Whether you have applied for or are currently receiving Social Security disability benefits or supplemental security income, you may consider trying to work again, either on a full or part-time basis. The Social Security Administration encourages people to try and return to work by having policies in place that should not punish you for trying. Based on the amount of money you earn and the amount of time you can keep a job, your attempt to return to work may not hurt your Social Security disability claim or application for supplemental security income benefits.
When Is an Unsuccessful Work Attempt?
According to the Social Security Administration, an unsuccessful work attempt occurs if you are forced to either stop or reduce the amount of work that you are performing within a specified amount of time and results in receiving wages below a specified amount of monthly income. If these conditions occur, the Social Security Administration does not consider you capable of working on a sustainable basis, referred to as the ability to perform “substantial gainful activity”.
According to the Social Security Administration, you can generally work at a single position for up to three months before it would be considered an unsuccessful work attempt. Working between three and six months at a single position will cause the administrative law judge to review and evaluate other factors to determine whether this work constitutes an unsuccessful work attempt in your Social Security disability claim.
These criteria include:
- how often you were absent from your job due to your physical or mental impairments,
- the quality of the work you performed on the job,
- whether your mental or physical impairments had temporarily improved during the time you were working,
- whether your physical or mental condition changed significantly while you were working, and
- any other special allowances that your employer may have offered to help you out.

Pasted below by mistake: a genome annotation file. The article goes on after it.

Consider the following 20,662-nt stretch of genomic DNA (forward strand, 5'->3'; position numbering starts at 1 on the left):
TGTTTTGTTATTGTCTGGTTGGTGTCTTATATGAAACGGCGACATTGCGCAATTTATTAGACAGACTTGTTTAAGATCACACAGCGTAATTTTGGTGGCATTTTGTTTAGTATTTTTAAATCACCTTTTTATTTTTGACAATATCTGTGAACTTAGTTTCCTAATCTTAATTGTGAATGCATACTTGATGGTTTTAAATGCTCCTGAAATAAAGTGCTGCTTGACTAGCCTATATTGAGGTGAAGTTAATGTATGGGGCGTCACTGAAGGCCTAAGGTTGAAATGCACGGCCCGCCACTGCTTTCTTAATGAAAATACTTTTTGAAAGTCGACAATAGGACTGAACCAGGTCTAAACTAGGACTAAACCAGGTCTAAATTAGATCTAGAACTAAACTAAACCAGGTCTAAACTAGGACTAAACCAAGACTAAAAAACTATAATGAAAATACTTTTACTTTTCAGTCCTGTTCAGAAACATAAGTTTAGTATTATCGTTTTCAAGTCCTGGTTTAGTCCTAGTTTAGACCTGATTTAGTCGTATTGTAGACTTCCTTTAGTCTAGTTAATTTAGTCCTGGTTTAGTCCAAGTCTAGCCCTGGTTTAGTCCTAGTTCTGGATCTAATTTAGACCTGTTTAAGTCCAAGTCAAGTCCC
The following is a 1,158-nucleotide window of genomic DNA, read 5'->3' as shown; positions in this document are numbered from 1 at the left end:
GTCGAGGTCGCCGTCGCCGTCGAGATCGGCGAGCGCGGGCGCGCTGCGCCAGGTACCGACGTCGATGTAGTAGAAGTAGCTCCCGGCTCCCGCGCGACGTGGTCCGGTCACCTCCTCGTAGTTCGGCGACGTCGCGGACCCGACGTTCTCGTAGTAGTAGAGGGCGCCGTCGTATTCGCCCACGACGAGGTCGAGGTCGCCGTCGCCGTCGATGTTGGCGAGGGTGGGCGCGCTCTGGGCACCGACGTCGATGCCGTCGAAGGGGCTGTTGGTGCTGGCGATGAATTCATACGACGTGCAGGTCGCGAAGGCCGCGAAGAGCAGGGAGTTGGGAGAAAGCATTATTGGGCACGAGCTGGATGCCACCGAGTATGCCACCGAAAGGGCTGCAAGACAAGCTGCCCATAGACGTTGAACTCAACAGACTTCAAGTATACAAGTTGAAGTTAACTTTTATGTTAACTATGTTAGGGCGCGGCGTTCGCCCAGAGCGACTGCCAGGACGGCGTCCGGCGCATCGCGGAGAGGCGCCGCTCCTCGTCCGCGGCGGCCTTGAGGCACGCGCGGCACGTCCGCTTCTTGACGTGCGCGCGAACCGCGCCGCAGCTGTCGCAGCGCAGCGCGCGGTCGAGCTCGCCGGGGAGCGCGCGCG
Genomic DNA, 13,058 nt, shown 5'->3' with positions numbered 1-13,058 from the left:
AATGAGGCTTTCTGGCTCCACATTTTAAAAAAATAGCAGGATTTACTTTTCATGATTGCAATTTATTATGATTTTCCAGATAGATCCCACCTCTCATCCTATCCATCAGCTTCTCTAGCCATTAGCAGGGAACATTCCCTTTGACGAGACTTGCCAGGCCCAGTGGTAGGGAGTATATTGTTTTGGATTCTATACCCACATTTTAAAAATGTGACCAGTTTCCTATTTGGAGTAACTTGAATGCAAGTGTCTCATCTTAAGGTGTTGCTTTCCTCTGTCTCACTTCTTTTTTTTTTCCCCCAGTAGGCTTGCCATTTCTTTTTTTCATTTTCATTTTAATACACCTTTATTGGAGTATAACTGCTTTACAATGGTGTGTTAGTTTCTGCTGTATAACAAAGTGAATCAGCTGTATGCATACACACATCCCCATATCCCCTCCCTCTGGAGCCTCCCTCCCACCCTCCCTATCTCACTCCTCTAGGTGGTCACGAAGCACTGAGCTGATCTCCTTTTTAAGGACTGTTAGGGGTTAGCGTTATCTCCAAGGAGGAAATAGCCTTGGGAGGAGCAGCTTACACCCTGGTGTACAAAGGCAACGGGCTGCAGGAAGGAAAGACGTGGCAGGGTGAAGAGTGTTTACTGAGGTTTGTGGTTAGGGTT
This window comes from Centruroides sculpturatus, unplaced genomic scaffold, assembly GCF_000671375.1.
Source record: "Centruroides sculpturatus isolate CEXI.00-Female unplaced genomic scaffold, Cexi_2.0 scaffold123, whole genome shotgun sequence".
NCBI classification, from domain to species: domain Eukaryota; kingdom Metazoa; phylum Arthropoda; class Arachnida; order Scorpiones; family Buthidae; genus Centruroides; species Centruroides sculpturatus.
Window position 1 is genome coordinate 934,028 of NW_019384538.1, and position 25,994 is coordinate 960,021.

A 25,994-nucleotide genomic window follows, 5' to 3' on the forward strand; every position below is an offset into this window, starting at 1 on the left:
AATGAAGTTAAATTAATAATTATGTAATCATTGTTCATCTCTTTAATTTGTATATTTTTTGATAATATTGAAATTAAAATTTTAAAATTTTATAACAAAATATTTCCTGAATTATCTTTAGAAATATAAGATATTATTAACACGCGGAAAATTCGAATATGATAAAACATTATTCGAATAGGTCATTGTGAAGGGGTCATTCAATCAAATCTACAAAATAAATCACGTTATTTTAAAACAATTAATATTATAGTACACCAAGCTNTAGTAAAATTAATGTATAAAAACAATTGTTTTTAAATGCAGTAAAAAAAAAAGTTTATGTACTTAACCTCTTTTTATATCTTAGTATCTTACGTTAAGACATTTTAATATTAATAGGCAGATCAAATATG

If you are able to continuously work at a single job for six months or more at a time, the Social Security Administration will usually not consider your work to be an unsuccessful work attempt, regardless of the surrounding circumstances.
How Do Breaks Between Jobs Affect Your Social Security Disability Claim?
Any break between jobs must be both significant and related to your mental or physical impairments. For a “significant” break between jobs, you would need to be out of work for at least thirty days, be forced to change to another type of work due to your impairments, or be forced to work for another employer because of your impairments.
Losing your job because your company went out of business or closed the store where you worked would not count because that would not be an injury-related reason that you lost your job. Simply quitting a job once your employment starts to reach one of these deadlines may not help your Social Security disability attorney establish the job to be an unsuccessful work attempt.
An administrative law judge is expected to look into the circumstances of your work, including the reason why you are no longer working. To be considered an unsuccessful work attempt, you job should end because either you cannot keep working due to your physical or mental impairments, or because you are no longer granted a particular type of special condition at work that was related to your impairment.
Proving That You Left Your Job Due to Health Reasons